Here's what happened. Back in May I had just finally declared my current Achilles injury healed. It was a year long healing process and at that point I was running without pain and no longer putting any thought to that part of my body. Healed. I also was able to train properly for a half marathon and so I trained and did one (sort of). The race was on a Sunday, then the following Tuesday (2 days later) I made a big mistake. I did a hard speed workout in quick preparation for the State Street Mile and at the end of that workout I slipped on my spikes and did 4 all out 200's. I remember thinking after the last one, "I don't think I should have done that." Geez, famous last words. The next day when I began my run, pain set in on the left calf/Achilles area (the area I just declared healed) and worsened as I ran. I limped my way back, worried that I'd really screwed things up again. As it turns out, I did screw things up again and this time it not only included my left Achilles but also muscle damage in the calf muscles as well. It took me a few weeks to figure out it was another set back and it took me a few more weeks to accept the reality. A back to back Achilles injury and now another lost Summer of racing and training (maybe more).
I write all this to lay out the background leading to the repetitive oddity I experienced. I had to lay off of running for several weeks (again!!!) so I found some workouts that would help me keep much of my strength and fitness during that time. One of those workouts was bike hill repeats which I did on Ladera Lane. Ladera Lane is about a mile long hill with a fairly intense grade allowing for a full-on cardio-vascular effort and the building of crucial leg strength. While my running partners hit the track on Tuesday mornings, I rode off on my bike to hit Ladera. I began my warm up ride over to the hill around 6:00 am and there is a quietness to the morning that is like no other time. I rode peacefully along the back roads of Montecito, said "Hi" to cute little skunks and an occasional deer along the way. These rides were nothing short of beautiful. Serendipitous to be sure. A prelude to the reminders to come: a curse is only a curse if you see it that way. If you choose to see it as a blessing instead, well then a curse is really a blessing. The power of perspective. Read on.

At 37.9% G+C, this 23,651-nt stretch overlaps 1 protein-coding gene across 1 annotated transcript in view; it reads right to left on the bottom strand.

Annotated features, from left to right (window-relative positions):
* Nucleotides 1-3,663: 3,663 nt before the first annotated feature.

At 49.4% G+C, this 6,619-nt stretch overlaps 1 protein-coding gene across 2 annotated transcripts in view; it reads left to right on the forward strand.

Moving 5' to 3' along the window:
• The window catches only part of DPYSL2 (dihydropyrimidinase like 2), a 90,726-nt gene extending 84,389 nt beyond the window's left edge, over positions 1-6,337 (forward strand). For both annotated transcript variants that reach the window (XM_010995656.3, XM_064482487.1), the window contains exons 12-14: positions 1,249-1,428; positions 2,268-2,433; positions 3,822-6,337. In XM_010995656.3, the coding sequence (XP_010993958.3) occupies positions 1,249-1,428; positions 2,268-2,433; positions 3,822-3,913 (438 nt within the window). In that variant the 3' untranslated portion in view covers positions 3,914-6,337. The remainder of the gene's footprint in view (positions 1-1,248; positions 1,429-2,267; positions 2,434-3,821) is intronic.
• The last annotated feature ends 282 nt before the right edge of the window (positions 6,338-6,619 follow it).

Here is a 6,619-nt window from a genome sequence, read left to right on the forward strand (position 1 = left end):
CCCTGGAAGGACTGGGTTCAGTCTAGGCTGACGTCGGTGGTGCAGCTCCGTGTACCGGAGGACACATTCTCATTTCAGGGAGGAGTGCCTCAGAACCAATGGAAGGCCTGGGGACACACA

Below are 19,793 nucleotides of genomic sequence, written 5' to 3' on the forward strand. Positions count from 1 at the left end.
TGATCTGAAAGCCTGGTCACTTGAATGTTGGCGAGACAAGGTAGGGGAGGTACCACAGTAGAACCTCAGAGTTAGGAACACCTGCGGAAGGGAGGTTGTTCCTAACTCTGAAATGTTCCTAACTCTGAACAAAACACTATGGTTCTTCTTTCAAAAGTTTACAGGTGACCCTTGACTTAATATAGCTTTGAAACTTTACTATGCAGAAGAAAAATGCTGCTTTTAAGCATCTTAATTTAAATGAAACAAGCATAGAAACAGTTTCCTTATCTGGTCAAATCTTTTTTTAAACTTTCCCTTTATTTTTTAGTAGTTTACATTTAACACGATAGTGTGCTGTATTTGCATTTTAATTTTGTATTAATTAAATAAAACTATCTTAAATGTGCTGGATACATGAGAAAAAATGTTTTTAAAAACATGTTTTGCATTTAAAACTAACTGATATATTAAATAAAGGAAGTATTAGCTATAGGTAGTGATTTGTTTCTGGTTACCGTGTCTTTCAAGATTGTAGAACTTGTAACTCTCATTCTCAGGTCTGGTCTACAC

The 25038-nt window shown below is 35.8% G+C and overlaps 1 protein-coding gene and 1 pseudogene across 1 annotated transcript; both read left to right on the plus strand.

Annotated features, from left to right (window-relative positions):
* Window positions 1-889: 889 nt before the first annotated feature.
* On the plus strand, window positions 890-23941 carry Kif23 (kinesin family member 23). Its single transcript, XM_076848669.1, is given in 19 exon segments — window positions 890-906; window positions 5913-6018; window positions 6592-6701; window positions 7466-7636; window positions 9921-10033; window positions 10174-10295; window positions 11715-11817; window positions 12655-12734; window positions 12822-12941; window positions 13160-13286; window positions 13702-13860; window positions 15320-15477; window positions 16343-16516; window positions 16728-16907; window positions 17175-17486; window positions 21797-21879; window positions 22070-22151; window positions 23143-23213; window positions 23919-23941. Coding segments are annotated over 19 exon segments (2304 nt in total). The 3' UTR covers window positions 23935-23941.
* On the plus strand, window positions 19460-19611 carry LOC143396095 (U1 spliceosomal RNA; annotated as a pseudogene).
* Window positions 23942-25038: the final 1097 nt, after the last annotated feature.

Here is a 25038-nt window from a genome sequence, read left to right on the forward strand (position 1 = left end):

|Cresting the top of Ladera Lane|
The next Tuesday morning rolled around and I left for my Ladera repeats while my friends (and husband) hit the track for their workout. It was again a quiet, peaceful journey through dim emerging morning sunlight, with a steamy mist of humidity in the air. I got going with my repeats. By the way, Ladera repeats are fun and intense. It's hard to get up that hill and as I pumped my legs for 8 minutes up, I imagined my running partners on the track. I must have been breathing just as hard, pushing through pain and fatigue just like they were. This helped me find value and quality in my workout up Ladera. On my third repeat, as I was rolling down, an insect flew right into my shirt through the open collar. My shirt was loose fitting so I felt it fly in but because I was riding fairly fast downhill, I couldn't really do anything about it. And there it was again, a searing pain hit me. At least this time I knew the identity of the creature. It was a large bee (not a typical honey bee). As soon as I could apply enough pressure to my breaks, I came to a halt so I could release the trapped insect. My first and foremost concern was that I get it freed from my clothing. It must have been so frightened. He flew away and there embedded in my left rib cage was his stinger. Remarkably, it was within a centimeter of last week's ground zero. I pulled the stinger out, and continued down the hill. I had one more repeat to do so this time I had to deal with this new burning sensation AND perform another intense effort. All the while my mind was working over-time.